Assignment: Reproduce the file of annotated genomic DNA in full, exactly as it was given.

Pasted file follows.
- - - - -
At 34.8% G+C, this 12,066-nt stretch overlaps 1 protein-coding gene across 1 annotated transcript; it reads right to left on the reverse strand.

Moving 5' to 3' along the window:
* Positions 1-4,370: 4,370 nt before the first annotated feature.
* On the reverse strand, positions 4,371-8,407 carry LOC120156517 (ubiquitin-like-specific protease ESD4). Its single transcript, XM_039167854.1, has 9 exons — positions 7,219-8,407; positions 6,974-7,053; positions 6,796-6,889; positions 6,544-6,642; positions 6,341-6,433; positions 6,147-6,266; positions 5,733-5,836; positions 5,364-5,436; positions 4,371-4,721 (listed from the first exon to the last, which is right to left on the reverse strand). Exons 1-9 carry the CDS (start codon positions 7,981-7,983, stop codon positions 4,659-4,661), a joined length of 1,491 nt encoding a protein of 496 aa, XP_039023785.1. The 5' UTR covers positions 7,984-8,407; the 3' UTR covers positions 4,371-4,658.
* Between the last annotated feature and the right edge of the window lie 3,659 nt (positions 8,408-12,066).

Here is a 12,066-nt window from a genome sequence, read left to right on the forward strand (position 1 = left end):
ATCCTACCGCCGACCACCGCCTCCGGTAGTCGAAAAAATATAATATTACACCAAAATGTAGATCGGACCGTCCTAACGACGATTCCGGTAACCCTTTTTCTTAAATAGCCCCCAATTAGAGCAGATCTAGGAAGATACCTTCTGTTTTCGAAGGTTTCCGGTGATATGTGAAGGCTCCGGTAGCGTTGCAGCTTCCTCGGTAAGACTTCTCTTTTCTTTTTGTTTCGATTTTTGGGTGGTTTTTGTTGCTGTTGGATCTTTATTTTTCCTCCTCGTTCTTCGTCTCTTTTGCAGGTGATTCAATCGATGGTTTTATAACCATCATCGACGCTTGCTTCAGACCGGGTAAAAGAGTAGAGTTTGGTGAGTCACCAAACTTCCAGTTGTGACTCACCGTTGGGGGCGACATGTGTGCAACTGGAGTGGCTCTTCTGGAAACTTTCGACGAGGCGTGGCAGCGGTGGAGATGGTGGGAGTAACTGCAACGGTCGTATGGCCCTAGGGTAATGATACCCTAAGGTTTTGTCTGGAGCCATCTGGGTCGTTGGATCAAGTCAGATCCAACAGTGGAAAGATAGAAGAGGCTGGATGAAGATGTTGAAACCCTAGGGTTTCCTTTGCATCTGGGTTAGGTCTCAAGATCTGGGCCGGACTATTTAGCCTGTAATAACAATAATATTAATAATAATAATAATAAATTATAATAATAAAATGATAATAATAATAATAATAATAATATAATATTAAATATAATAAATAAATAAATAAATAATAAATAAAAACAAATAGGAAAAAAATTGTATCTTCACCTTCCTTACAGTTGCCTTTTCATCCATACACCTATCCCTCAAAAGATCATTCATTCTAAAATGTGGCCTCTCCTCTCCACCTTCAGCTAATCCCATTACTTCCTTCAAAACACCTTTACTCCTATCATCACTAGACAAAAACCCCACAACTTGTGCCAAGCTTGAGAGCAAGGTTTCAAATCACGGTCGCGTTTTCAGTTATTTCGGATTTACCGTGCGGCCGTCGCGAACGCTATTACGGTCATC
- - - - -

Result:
At 34.8% G+C, this 12,066-nt stretch overlaps 1 protein-coding gene across 1 annotated transcript; it reads right to left on the reverse strand.

Moving 5' to 3' along the window:
* Positions 1-4,370: 4,370 nt before the first annotated feature.
* On the reverse strand, positions 4,371-8,407 carry LOC120156517 (ubiquitin-like-specific protease ESD4). Its single transcript, XM_039167854.1, has 9 exons — positions 7,219-8,407; positions 6,974-7,053; positions 6,796-6,889; positions 6,544-6,642; positions 6,341-6,433; positions 6,147-6,266; positions 5,733-5,836; positions 5,364-5,436; positions 4,371-4,721 (listed from the first exon to the last, which is right to left on the reverse strand). Exons 1-9 carry the CDS (start codon positions 7,981-7,983, stop codon positions 4,659-4,661), a joined length of 1,491 nt encoding a protein of 496 aa, XP_039023785.1. The 5' UTR covers positions 7,984-8,407; the 3' UTR covers positions 4,371-4,658.
* Between the last annotated feature and the right edge of the window lie 3,659 nt (positions 8,408-12,066).

Here is a 12,066-nt window from a genome sequence, read left to right on the forward strand (position 1 = left end):
ATCCTACCGCCGACCACCGCCTCCGGTAGTCGAAAAAATATAATATTACACCAAAATGTAGATCGGACCGTCCTAACGACGATTCCGGTAACCCTTTTTCTTAAATAGCCCCCAATTAGAGCAGATCTAGGAAGATACCTTCTGTTTTCGAAGGTTTCCGGTGATATGTGAAGGCTCCGGTAGCGTTGCAGCTTCCTCGGTAAGACTTCTCTTTTCTTTTTGTTTCGATTTTTGGGTGGTTTTTGTTGCTGTTGGATCTTTATTTTTCCTCCTCGTTCTTCGTCTCTTTTGCAGGTGATTCAATCGATGGTTTTATAACCATCATCGACGCTTGCTTCAGACCGGGTAAAAGAGTAGAGTTTGGTGAGTCACCAAACTTCCAGTTGTGACTCACCGTTGGGGGCGACATGTGTGCAACTGGAGTGGCTCTTCTGGAAACTTTCGACGAGGCGTGGCAGCGGTGGAGATGGTGGGAGTAACTGCAACGGTCGTATGGCCCTAGGGTAATGATACCCTAAGGTTTTGTCTGGAGCCATCTGGGTCGTTGGATCAAGTCAGATCCAACAGTGGAAAGATAGAAGAGGCTGGATGAAGATGTTGAAACCCTAGGGTTTCCTTTGCATCTGGGTTAGGTCTCAAGATCTGGGCCGGACTATTTAGCCTGTAATAACAATAATATTAATAATAATAATAATAAATTATAATAATAAAATGATAATAATAATAATAATAATAATATAATATTAAATATAATAAATAAATAAATAAATAATAAATAAAAACAAATAGGAAAAAAATTGTATCTTCACCTTCCTTACAGTTGCCTTTTCATCCATACACCTATCCCTCAAAAGATCATTCATTCTAAAATGTGGCCTCTCCTCTCCACCTTCAGCTAATCCCATTACTTCCTTCAAAACACCTTTACTCCTATCATCACTAGACAAAAACCCCACAACTTGTGCCAAGCTTGAGAGCAAGGTTTCAAATCACGGTCGCGTTTTCAGTTATTTCGGATTTACCGTGCGGCCGTCGCGAACGCTATTACGGTCATC